Lack of officers delays fatal school crash case

The parents of a girl killed when a Land Rover crashed through a fence at her school say the Met Commissioner has told them their case is taking so long due to a lack of forensic officers.

Nuria Sajjad and Selena Lau, who were both eight, died when the vehicle crashed into an end-of-term tea party at The Study Preparatory School in Wimbledon, south-west London, on 6 July.

A woman arrested on suspicion of causing death by dangerous driving was released under investigation. The Met confirmed the delay was due to a lack of specialist investigators and said it was trying to address the problem.

Nuria was taking a photo with her mum Smera Chohan when she was killed. Several people, including Ms Chohan, were injured in the crash that happened at about 10:00 BST.

Ms Chohan told the BBC that the last year had been made worse by the lack of progress in the police investigation.

“Occasions have come and gone in the last 10 months from Christmas to new year to Ramadan to Eid to Mother’s Day to her ninth birthday,” she said.

“And we have lived through all of those without knowing how or why our daughter was killed. This is how much time has passed. This is unacceptable and it’s a horror that we live in.”

Nuria’s father Sajjad Butt said: “The only reason for this delay in this coming to the next stage is a lack of specialised resources to deliver a particular part of the investigation. ”

In a letter to the families’ solicitor, the Metropolitan Commissioner Sir Mark Rowley said investigators had interviewed more than 150 witnesses, analysed CCTV as well as conducted a forensic analysis of the vehicles concerned and interviewed the driver.

“I recognise that the investigation is not happening as quickly as the families would hope, and I apologise for the impact that this has had but I hope you recognise why it is important that the investigation is comprehensive,” he wrote.

The letter said work was under way to “improve timeliness”. There is currently only one path to qualify as a Forensic Collision Investigator (FCI) available in the UK, which is a six-year, part time course from De Montfort University,” wrote Sir Mark.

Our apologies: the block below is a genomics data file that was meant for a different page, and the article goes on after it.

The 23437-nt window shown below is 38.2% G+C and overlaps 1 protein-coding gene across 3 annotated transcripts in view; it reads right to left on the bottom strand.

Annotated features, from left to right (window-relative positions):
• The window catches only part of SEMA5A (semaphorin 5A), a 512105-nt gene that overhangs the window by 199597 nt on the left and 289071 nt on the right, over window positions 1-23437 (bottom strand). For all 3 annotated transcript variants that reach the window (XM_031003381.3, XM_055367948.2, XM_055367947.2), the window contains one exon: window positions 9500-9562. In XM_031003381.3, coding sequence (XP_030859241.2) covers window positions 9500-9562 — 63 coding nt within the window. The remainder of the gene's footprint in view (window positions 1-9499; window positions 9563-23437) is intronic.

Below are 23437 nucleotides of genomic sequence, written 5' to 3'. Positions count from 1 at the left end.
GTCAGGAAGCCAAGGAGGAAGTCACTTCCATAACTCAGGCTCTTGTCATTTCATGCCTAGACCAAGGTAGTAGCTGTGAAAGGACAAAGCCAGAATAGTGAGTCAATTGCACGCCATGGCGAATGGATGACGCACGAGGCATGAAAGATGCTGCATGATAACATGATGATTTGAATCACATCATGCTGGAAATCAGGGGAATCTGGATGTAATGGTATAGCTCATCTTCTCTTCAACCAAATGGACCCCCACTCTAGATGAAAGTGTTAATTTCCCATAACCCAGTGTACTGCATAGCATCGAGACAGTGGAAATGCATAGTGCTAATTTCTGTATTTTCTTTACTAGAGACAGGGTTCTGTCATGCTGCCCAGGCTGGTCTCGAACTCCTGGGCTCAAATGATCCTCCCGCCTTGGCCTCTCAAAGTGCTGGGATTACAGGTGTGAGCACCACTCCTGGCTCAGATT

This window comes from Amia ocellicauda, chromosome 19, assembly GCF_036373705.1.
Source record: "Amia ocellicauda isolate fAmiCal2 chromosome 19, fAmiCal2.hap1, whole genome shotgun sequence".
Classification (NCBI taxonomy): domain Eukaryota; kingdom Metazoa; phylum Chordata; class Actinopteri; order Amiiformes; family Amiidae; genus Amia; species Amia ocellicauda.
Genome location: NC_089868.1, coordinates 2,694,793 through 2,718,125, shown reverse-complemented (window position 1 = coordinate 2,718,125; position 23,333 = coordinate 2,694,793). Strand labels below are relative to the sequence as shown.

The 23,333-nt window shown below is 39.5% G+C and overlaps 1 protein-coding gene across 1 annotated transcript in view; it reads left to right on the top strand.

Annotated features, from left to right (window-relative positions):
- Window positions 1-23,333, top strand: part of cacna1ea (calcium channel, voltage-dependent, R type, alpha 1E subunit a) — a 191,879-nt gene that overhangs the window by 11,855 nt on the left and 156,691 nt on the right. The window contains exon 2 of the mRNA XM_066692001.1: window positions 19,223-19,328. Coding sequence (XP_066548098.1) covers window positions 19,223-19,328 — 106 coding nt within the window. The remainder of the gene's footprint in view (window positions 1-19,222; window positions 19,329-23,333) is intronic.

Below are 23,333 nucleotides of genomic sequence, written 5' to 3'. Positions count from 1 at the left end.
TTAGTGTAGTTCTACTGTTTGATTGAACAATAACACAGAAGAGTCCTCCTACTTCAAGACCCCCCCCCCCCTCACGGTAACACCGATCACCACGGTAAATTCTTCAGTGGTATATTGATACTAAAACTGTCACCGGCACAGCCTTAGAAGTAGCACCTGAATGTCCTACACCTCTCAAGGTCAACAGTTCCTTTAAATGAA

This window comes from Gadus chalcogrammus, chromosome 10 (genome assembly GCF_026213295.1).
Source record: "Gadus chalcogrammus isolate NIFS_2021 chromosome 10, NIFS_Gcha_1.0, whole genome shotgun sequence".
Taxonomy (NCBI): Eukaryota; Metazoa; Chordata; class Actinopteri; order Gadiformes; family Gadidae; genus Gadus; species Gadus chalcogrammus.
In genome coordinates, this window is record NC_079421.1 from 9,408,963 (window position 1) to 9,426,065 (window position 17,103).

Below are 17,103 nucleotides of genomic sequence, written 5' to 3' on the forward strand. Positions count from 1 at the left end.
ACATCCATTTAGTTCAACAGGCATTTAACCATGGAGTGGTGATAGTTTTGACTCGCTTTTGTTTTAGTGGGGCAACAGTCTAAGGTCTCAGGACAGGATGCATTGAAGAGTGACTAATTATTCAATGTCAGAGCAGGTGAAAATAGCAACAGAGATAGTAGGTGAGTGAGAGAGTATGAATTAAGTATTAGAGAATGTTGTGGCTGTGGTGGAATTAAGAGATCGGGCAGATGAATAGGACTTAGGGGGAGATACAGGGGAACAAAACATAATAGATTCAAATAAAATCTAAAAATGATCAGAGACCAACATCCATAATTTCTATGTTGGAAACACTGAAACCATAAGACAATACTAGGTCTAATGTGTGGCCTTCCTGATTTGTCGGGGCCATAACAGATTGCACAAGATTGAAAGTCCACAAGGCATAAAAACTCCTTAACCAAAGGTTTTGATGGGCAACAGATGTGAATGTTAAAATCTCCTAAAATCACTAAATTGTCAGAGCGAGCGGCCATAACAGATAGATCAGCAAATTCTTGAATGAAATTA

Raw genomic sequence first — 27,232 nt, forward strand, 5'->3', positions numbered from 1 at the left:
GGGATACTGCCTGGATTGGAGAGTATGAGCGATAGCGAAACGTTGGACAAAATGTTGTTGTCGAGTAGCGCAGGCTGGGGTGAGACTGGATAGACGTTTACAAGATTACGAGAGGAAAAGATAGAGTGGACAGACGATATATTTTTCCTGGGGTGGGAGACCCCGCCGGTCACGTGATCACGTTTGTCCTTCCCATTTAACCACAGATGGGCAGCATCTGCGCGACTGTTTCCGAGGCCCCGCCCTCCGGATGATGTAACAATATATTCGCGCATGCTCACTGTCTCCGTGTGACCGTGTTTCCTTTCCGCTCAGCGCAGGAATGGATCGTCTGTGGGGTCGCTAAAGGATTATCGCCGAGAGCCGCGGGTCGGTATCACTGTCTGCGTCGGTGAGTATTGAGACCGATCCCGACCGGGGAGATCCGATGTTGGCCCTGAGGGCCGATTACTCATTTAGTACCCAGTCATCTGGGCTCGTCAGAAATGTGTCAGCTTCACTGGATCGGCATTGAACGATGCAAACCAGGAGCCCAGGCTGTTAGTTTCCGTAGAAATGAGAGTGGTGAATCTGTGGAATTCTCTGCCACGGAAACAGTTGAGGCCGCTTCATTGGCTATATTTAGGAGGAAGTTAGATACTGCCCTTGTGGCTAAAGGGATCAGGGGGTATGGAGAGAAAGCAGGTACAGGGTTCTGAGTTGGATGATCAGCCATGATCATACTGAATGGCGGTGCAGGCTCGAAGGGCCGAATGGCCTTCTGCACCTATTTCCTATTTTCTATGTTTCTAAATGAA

“This means there are very few individuals who have the specialist skills needed to progress these investigations and the MPS currently takes up approximately 20% of course places as we are seeking to increase the number of investigatorsThe Met has confirmed there are 11 forensics collision investigators who are required to carry out investigations on all fatal and some non-fatal crashes. 17 more investigators are in training, with the Met also looking to increase the number of trained officers.

Ms Chohan said the lack of resources in the case was not acceptable.

“With the nature of this accident and the way we have been left, I don’t think it can be acceptable for any parent to hear that the reason you haven’t got any answers is there’s a resource issue,” she said.

Nuria’s parents are concerned the delay may affect their fight for answers.

“We feel there might be a challenge that the case might be impacted because so much time has passed, memories fade,” said Mr Butt.

“I was present on the day but every day I find myself struggling to remember what might have happened.

“Others will want to put this behind them, others will want to move on. Asking critical people to wait nine months for things to move, could this impact us getting justice for our girl? It might.

Source: BBC

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